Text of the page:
A liberal commentator thinks that the government’s decision to suspend the payment of compensation to inmates further weakens the rule of law. A pro-government columnist welcomes the decision, and finds it fully in-line with the opinion of most Hungarians.
Hungarian press roundup by budapost.eu
Background information: the government decided to suspend the payment of compensation to prison inmates who complained about sub-standard detention conditions. A series of compensation sums were decided by the courts according to a law based on a 2015 ruling by the European Court of Human Rights (ECtHR) that found Hungarian prisons overcrowded and incarceration conditions unacceptable. Pál Völner, State Secretary at the Ministry of Justice criticized the Strasbourg Court for setting standards ‘above the living conditions of many honest Hungarian citizens’ and said the suspension will be valid until Parliament passes a new law under which any compensation sums granted must be used first to pay compensation to the victims of the crimes committed by the plaintiffs, then to pay the inmates’ debts towards the state and public utility companies.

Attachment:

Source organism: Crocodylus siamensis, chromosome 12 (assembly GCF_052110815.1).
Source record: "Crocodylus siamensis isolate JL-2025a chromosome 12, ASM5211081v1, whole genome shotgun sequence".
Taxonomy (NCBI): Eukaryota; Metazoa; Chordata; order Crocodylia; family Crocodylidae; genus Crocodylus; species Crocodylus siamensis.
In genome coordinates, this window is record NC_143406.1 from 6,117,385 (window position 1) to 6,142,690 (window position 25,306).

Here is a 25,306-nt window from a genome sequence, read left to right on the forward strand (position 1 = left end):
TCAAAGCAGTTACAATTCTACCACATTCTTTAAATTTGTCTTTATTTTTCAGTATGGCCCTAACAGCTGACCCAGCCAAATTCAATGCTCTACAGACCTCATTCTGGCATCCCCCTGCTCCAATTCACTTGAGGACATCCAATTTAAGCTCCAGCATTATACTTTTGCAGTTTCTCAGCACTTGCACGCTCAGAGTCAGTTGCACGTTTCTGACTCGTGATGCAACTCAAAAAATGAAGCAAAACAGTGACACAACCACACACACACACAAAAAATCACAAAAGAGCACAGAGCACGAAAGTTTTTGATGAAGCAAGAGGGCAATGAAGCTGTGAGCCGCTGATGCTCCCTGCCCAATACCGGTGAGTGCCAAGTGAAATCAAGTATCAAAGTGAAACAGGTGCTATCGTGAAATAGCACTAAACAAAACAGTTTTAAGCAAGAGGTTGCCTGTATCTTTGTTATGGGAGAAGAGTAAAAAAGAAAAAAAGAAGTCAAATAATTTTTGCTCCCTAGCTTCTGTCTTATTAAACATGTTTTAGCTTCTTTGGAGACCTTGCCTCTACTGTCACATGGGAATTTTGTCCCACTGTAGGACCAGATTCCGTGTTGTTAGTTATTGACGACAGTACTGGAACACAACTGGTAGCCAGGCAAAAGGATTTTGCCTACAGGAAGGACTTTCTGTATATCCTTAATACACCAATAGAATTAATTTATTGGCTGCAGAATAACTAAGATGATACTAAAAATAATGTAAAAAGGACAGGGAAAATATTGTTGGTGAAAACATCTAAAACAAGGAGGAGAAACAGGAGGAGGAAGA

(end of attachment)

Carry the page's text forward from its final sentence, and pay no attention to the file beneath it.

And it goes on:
Gov’t to End ‘Prison Business’ by Suspending Payment of Compensations for Poor Living Conditions
On Index, János Halász deems the government decision to suspend compensation to inmates held in improper conditions, another huge blow to the rule of law and the independence of the judiciary. The liberal commentator interprets the government’s decision as an open challenge to the law and court verdicts. Halász thinks that the government’s ‘demagogic’ decision may nonetheless pay off politically, as it may mobilize voters by creating another enemy that they can hate.
Magyar Hírlap’s Pál Dippold, on the other hand, welcomes the decision. The pro-government columnist contends that the suspension of compensation to inmates is in-line with the sense of justice of most Hungarians. Dippold believes that the majority of Hungarians are outraged by the use by what he calls ‘left-wing lawyers and criminals’ of European human rights law, to pocket huge amounts of money. Dippold agrees with the Prime Minister that legal procedures against prison conditions amount to an abuse of rights, and likens the procedures to corruption, as they are intended to syphon off public money for personal benefit.